Does the sight of a squat toilet terrify you?
For the next 600 words we are going to be talking dirty. Literally, we are talking about how to use a squat toilet. If bathroom chat offends you, I would suggest you check out this other great post with pictures from around the world. It’s much more pleasant. But, if you want to get real and know the ins and outs of how these toilets work, keep reading!
Let me let you in on a little secret… when I travel and there is an option between a squat toilet or a western toilet I almost always pick the squat toilet.
Trying to hover your body over a western toilet, not touch anything and maintain a steady stream is much more difficult than squatting all the way down and and doing your business.
This is coming from a female perspective…but I assume it’s pretty much the same for you guys?
Women, we are squatting 100% of the time, while men only have to squat 50% – so we will quickly build up the muscles needed to master the squat. There is no instruction manual when you first walk into a squat toilet, so hopefully this helps settle any worries or fears you have!
We rarely ran into this fancy of squat toilet, but the photo above is of a toilet at the white temple in Chiang Rai where they offered you sandals to wear into the bathroom so you can leave your shoes outside and keep them clean.
Roll your pants leg up to your knees to prevent any splash back. Sometimes there is a hook and you can opt to completely remove your pants if you are more comfortable with this. I wore a lot of dresses and skirts when I travel which made for the perfect attire for a squat toilet.
Place your feet on either side of the toilet where the grooves are.
Pull your pants down to where you are comfortable, I suggest at least to your knees.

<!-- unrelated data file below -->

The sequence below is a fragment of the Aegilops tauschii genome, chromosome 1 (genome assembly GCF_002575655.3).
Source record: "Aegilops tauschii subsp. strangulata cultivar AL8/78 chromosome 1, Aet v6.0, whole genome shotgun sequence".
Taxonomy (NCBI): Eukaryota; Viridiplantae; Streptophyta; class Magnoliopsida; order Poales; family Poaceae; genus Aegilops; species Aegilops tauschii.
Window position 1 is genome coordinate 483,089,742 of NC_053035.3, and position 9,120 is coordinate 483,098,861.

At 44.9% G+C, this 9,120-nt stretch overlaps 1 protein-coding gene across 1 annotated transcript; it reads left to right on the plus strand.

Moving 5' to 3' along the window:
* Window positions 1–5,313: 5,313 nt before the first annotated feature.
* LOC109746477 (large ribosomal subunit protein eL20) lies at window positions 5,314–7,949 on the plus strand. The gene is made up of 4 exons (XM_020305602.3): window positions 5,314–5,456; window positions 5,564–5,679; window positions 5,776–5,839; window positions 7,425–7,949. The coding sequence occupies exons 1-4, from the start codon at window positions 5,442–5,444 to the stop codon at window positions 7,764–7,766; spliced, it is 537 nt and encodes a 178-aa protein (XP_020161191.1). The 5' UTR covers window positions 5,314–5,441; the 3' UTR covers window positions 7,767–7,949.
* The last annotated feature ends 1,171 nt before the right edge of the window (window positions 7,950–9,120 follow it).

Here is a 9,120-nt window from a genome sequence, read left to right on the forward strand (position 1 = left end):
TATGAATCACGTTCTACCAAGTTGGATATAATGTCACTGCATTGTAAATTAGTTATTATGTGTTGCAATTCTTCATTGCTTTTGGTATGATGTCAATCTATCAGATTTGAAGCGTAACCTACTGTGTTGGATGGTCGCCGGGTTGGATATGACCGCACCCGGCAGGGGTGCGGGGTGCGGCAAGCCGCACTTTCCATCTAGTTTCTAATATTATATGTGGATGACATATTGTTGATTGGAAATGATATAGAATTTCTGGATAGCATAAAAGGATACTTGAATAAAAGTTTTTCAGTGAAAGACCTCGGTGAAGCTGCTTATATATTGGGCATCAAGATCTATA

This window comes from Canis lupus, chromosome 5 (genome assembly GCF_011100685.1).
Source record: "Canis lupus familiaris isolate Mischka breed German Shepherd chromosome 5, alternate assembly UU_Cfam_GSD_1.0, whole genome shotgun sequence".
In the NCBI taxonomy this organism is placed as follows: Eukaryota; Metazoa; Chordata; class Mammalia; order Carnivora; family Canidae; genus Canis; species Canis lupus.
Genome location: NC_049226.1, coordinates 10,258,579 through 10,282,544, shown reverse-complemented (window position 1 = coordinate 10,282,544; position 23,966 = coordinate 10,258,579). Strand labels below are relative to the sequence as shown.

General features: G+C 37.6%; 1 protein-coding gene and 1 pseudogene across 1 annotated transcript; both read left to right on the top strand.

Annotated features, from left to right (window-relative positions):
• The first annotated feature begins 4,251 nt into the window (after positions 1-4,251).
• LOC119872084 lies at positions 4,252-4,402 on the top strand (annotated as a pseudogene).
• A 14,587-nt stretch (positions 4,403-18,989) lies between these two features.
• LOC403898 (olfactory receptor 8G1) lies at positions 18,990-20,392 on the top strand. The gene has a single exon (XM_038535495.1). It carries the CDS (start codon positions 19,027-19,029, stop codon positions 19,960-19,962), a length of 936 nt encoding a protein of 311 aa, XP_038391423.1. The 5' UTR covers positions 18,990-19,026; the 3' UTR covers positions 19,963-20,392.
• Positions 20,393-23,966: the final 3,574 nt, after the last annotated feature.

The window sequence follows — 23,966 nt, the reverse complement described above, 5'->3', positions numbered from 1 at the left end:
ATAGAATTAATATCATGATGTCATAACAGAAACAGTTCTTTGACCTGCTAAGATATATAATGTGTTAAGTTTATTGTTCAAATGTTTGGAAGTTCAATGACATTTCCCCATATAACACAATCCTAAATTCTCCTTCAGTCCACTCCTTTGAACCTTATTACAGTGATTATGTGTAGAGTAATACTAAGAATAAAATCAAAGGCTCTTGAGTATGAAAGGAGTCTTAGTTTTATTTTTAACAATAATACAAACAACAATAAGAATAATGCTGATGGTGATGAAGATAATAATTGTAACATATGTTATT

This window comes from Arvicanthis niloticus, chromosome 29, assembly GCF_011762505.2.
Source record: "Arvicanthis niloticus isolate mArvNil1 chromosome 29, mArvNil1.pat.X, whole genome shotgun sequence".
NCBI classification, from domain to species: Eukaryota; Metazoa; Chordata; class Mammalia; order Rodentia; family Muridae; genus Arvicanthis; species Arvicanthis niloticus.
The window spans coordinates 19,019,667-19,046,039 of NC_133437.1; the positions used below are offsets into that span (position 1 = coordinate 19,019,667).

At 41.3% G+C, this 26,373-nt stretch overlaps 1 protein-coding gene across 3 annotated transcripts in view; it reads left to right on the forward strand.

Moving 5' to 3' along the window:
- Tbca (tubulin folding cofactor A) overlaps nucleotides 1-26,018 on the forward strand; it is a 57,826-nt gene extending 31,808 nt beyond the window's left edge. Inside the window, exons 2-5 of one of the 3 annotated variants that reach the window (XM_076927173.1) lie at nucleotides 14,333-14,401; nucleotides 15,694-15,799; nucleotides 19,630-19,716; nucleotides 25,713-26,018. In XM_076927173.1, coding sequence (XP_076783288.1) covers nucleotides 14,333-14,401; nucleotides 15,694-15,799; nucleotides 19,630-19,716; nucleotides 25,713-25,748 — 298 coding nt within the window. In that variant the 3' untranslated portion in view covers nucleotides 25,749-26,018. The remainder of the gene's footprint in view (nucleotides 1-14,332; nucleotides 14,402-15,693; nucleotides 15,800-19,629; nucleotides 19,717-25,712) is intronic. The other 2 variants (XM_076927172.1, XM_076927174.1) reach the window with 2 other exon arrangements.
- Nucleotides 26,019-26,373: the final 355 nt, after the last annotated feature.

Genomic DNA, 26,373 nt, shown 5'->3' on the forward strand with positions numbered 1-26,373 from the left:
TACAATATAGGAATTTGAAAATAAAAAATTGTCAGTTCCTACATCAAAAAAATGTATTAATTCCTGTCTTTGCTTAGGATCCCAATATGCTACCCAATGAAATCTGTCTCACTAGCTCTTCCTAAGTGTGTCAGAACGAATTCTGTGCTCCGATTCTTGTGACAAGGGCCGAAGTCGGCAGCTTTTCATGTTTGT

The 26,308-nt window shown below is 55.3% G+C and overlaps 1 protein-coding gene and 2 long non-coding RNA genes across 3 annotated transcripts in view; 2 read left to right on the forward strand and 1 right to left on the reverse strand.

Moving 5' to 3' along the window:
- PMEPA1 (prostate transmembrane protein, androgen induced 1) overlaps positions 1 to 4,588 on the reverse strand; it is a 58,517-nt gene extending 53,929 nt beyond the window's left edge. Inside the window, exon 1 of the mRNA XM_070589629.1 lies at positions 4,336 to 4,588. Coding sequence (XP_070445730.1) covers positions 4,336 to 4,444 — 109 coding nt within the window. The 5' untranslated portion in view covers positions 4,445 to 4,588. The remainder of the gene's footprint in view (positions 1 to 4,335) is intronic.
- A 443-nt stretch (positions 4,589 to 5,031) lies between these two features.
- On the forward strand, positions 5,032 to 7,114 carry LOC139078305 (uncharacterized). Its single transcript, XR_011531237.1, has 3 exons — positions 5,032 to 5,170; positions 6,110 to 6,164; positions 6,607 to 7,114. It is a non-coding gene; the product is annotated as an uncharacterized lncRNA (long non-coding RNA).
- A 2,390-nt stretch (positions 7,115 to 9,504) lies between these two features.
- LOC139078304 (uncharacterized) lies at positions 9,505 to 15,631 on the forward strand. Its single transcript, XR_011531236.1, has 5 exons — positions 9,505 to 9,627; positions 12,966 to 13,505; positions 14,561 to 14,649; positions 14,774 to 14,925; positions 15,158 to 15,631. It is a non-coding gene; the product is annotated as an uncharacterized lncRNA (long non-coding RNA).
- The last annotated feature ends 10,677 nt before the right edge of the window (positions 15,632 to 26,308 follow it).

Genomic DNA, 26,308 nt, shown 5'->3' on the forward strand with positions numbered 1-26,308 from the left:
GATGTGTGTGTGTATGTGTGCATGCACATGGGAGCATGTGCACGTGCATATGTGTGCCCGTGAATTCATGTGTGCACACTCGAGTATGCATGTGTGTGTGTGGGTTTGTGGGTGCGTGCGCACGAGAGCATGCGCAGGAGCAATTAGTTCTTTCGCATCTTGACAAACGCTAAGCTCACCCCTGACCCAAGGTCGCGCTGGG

Squat until you can’t squat any more. The lower you go the closer you are to your target and the better success you will have with less backsplash. Aim for the hole in the bottom.
Wipe or rinse with whatever you have on hand. I always carry extra toilet paper with me since it isn’t always provided. Ziploc bags can come in handy if there isn’t a trash can, in addition to hand sanitizer, always a travel necessity.
While some squat toilets will be flushing, most will have a bucket and water that you will need to use to scoop the water into the squat toilet to clear it out for the next use.
Don’t think because you live in the US, you won’t run into a squat toilet. While most tourist locations do cater to western toilets, I’ve still come across them at certain authentic restaurants in the US!
Locals in other countries are naturals at this position. You will see men and women squatting as they eat on the street, drink coffee or just wait for the bus. Don’t feel bad when you can’t immediately get in the correct position. Honestly, this is much more comfortable than the crouching position you might be used to (not for the bathroom), and can stay in this squat for a much longer period of time.
– Always carry tissue or emergency toilet paper with you. I’ve been in some toilets where they have it free to use, some you have to pay for the toilet tissue and some just simply don’t have any.
– Watch your pockets. If you don’t take off your pants completely, be careful not to drop your wallet, passport or money down below – it will make for a messy situation!
– If you are traveling with someone else, hand off your bag to them and let them hold it, mastering the squat is difficult enough your first few times, having to balance an entire backpack and/or daypack will create a whole new experience for you!
Once you master the normal squat toilet, try it on a moving train or bus and try keeping your balance while getting rocked side to side. 🙂
Have you used a squat toilet before? What are your best tips for success?